California Forecast Highlights

Previously published March 22, 2011 in the California Economic Forecast

I mentioned in the United States Highlights essay that the fourth quarter consumption growth rate of 4.1 percent, the strongest in five years, was a surprise given weak economic fundamentals. I also discussed the evidence of significant heterogeneity across U.S. regions. I would argue that California has these incongruities even more than the United States does.

California has places like Santa Barbara and Monterey, places where politicians on both sides of the aisle embrace strong “slow-growth” principles. Not far from Monterey, California has the Silicon Valley, the world’s premier location for information technology businesses. In addition, California also has places, eight counties, that have an unemployment rate greater than twenty percent. California has 27 counties where the unemployment rate is greater than fifteen percent. Bill discusses in his California essay that its DURT’y policies are effectively driving businesses and people away noting that net domestic migration has been negative for the last 20 years.

The weak fundamentals that exist for the United States exist for California but more acutely. They include: a high revolving-credit debt level as a share of income, a high mortgage-debt level as a share of income, a high residential default rate and foreclosure rate, a high banking charge-off rate, a high long-term unemployment rate, a high home ownership rate, a low construction activity rate, a low small-business profit rate, a significant structural imbalance in the labor market (too many construction workers), and a low job creation rate.

Many of the 27 counties with high unemployment rates mentioned above are suffering from the weak fundamentals more than the state as an average. In addition, some of the 27 counties are located some distance from large job centers. Some of the counties in the San Joaquin valley have been negatively impacted by not just state regulations, but federal regulations as well, where a large number of farms experienced water supply restrictions by federal order, and have discontinued operations.

In this context I present our forecast.

California’s year-on-year job creation rate has been lower than that for the United States for most of the last 48 months. In addition, California has a much higher unemployment rate than the United States.

California’s rate of construction activity has dropped to a very low level due to an over-supply of housing. Because real estate markets are still adjusting to a lower level of home demand, driven by the weak fundamentals described above, we forecast weak construction activity for at least the next two years. The residential chart is shown here, the commercial forecast has a very similar pattern.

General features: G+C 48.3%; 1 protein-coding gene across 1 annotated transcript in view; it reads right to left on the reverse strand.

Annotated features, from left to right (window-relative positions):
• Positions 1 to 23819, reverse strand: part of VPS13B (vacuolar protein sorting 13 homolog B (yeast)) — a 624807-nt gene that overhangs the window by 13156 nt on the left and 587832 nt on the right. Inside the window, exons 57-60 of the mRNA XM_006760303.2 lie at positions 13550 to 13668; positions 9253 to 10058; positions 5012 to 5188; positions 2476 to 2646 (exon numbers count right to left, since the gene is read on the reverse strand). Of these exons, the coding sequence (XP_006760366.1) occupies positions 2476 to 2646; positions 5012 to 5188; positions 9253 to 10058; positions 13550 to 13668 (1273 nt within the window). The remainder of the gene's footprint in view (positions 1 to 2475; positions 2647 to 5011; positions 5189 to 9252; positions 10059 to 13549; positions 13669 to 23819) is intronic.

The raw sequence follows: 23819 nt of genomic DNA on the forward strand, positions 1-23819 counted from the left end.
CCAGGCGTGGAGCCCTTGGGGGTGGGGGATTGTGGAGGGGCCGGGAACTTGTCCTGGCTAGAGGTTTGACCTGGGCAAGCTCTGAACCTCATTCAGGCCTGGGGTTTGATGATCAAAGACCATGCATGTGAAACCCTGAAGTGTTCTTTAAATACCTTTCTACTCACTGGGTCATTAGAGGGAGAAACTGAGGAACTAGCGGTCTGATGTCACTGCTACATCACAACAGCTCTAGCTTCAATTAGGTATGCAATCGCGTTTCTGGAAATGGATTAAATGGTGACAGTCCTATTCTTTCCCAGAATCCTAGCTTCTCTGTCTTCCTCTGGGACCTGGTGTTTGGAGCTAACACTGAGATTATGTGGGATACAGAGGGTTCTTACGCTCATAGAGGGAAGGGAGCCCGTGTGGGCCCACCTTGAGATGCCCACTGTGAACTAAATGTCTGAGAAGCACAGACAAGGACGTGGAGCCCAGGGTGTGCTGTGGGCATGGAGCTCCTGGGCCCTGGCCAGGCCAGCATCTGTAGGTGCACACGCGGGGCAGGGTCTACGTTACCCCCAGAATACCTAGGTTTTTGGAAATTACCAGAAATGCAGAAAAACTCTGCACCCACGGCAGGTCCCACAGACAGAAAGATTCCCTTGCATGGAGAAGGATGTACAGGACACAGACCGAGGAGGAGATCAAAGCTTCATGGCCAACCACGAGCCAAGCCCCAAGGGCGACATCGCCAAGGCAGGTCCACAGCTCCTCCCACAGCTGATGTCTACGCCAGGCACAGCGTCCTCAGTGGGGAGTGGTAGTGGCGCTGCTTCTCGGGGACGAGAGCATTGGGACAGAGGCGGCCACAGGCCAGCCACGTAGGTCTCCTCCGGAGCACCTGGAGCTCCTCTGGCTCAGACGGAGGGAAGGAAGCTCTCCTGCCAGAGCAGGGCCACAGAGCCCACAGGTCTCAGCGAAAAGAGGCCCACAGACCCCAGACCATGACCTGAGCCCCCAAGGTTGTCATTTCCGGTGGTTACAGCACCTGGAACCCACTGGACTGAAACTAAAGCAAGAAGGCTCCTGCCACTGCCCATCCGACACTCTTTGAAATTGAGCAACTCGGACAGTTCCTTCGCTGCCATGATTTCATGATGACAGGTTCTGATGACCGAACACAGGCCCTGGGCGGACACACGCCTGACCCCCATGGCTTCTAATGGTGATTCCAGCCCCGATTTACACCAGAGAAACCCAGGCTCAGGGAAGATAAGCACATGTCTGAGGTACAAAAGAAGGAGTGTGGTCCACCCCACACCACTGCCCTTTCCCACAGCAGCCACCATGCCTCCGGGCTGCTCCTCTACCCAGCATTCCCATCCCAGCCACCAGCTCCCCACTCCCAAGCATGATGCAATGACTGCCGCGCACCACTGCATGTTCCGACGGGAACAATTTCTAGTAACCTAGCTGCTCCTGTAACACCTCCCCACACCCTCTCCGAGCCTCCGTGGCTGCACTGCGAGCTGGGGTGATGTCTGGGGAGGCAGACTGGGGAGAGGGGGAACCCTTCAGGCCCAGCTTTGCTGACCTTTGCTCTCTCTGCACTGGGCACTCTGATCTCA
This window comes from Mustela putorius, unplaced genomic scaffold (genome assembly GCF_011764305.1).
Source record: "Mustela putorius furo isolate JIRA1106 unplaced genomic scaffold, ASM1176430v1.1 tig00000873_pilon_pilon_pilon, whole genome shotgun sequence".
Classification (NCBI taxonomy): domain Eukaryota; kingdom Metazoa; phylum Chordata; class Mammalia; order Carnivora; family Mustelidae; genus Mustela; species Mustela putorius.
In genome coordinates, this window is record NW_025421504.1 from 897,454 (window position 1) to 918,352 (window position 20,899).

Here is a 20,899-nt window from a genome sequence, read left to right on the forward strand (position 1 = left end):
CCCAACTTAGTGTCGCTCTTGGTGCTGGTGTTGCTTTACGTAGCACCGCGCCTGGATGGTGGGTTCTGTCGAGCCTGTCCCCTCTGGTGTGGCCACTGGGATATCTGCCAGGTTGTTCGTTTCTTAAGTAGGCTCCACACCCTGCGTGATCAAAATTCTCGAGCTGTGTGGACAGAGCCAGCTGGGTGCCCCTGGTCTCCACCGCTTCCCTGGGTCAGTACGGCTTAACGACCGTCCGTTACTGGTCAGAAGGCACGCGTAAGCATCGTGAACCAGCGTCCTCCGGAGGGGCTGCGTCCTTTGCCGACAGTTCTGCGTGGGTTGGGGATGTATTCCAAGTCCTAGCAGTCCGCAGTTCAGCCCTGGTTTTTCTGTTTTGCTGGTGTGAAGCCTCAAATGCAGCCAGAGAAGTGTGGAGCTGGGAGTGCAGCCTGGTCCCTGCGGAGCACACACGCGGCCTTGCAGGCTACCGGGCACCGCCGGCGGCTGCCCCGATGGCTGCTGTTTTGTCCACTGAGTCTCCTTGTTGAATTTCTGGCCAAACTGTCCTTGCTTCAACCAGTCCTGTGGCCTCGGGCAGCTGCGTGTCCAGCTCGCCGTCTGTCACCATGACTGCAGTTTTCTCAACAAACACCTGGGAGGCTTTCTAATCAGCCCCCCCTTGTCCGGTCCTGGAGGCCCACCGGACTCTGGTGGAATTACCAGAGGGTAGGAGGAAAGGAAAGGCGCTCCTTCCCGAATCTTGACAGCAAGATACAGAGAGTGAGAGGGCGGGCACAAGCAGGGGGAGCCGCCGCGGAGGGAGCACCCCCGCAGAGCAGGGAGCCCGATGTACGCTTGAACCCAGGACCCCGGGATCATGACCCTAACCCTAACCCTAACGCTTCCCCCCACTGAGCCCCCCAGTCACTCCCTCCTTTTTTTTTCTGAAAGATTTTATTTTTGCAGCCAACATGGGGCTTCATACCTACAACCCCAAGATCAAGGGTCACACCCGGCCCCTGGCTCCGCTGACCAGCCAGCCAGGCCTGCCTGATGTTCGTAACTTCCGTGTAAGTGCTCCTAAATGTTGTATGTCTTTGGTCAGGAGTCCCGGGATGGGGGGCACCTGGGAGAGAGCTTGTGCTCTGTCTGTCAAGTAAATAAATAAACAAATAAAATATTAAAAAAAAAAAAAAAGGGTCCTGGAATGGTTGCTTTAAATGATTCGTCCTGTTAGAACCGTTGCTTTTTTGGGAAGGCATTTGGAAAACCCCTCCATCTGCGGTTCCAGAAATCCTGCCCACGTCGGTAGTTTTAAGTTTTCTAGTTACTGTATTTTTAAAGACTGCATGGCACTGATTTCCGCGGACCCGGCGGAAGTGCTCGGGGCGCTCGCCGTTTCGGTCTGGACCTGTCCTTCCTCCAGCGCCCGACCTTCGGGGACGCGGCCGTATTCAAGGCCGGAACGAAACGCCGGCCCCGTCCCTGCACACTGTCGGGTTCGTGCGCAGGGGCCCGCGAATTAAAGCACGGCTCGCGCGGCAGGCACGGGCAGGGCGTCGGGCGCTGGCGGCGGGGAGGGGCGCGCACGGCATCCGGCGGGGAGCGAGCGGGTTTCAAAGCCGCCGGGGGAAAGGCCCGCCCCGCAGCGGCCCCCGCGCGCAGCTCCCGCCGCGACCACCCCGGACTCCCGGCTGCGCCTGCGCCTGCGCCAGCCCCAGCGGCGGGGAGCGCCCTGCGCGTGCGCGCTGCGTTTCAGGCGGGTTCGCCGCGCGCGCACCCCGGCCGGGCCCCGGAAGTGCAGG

The lack of participation of the housing market in the recovery is partly what makes the recovery so weak. A new home has what economists call a large “multiplier” effect on the economy. I am referring to an Input-Output multiplier. This is where production in one industry has impacts on other industries due to the demand for intermediate products and materials. These products and materials create demand in other industries adding to total economic activity.

A new home has large impacts on other industries both when it is being built and right after it is sold. While it is being built the inter-industry demand for intermediate products and materials (furnaces, windows, carpet, cabinets, etc) creates significant stimulus. When sold, the new inhabitants often embark on a spending campaign lasting many months, one that brings in the desired furnishings, furniture, appliances, etc. Many of the purchases are large in dollar volume.

Because California’s housing market is in worse shape than the United States’ housing market our forecast of California building activity and job creation is weaker than it is for the United States. With slower GDP and with more of a construction worker over-supply, California’s job market will be weaker than the U.S.’s.

California’s somewhat slower economic and job growth implies that the unemployment rate will not decrease very quickly.

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